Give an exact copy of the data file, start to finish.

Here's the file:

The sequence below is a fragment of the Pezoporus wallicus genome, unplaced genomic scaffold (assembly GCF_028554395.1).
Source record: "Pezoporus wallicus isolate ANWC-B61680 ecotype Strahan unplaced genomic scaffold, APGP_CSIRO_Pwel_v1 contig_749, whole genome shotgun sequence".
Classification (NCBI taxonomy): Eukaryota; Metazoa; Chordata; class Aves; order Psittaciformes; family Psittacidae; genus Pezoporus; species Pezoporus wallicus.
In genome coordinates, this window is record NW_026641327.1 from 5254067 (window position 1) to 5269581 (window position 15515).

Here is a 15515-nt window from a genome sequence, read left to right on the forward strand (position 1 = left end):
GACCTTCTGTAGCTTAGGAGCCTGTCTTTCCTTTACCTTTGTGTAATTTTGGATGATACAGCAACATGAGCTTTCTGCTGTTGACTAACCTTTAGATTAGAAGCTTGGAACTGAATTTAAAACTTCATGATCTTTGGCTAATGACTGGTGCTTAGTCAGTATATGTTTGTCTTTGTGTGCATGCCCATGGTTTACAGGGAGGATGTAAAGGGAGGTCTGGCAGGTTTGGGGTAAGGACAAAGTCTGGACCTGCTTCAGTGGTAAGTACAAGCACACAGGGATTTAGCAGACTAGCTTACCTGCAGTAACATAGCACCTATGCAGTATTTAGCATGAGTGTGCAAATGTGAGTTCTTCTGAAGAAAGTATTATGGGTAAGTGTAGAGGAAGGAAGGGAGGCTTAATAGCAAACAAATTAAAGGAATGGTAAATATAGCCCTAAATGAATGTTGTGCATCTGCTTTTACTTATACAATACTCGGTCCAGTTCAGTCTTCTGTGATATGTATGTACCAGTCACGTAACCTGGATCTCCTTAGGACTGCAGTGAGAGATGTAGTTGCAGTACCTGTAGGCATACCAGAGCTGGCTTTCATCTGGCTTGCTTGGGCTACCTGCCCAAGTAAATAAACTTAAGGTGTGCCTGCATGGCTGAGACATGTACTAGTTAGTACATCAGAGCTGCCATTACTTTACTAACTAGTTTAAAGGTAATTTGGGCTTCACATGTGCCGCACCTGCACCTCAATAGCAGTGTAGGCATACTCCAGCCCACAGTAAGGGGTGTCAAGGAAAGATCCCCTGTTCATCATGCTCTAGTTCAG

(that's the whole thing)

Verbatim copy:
The sequence below is a fragment of the Pezoporus wallicus genome, unplaced genomic scaffold (assembly GCF_028554395.1).
Source record: "Pezoporus wallicus isolate ANWC-B61680 ecotype Strahan unplaced genomic scaffold, APGP_CSIRO_Pwel_v1 contig_749, whole genome shotgun sequence".
Classification (NCBI taxonomy): Eukaryota; Metazoa; Chordata; class Aves; order Psittaciformes; family Psittacidae; genus Pezoporus; species Pezoporus wallicus.
In genome coordinates, this window is record NW_026641327.1 from 5254067 (window position 1) to 5269581 (window position 15515).

Here is a 15515-nt window from a genome sequence, read left to right on the forward strand (position 1 = left end):
GACCTTCTGTAGCTTAGGAGCCTGTCTTTCCTTTACCTTTGTGTAATTTTGGATGATACAGCAACATGAGCTTTCTGCTGTTGACTAACCTTTAGATTAGAAGCTTGGAACTGAATTTAAAACTTCATGATCTTTGGCTAATGACTGGTGCTTAGTCAGTATATGTTTGTCTTTGTGTGCATGCCCATGGTTTACAGGGAGGATGTAAAGGGAGGTCTGGCAGGTTTGGGGTAAGGACAAAGTCTGGACCTGCTTCAGTGGTAAGTACAAGCACACAGGGATTTAGCAGACTAGCTTACCTGCAGTAACATAGCACCTATGCAGTATTTAGCATGAGTGTGCAAATGTGAGTTCTTCTGAAGAAAGTATTATGGGTAAGTGTAGAGGAAGGAAGGGAGGCTTAATAGCAAACAAATTAAAGGAATGGTAAATATAGCCCTAAATGAATGTTGTGCATCTGCTTTTACTTATACAATACTCGGTCCAGTTCAGTCTTCTGTGATATGTATGTACCAGTCACGTAACCTGGATCTCCTTAGGACTGCAGTGAGAGATGTAGTTGCAGTACCTGTAGGCATACCAGAGCTGGCTTTCATCTGGCTTGCTTGGGCTACCTGCCCAAGTAAATAAACTTAAGGTGTGCCTGCATGGCTGAGACATGTACTAGTTAGTACATCAGAGCTGCCATTACTTTACTAACTAGTTTAAAGGTAATTTGGGCTTCACATGTGCCGCACCTGCACCTCAATAGCAGTGTAGGCATACTCCAGCCCACAGTAAGGGGTGTCAAGGAAAGATCCCCTGTTCATCATGCTCTAGTTCAG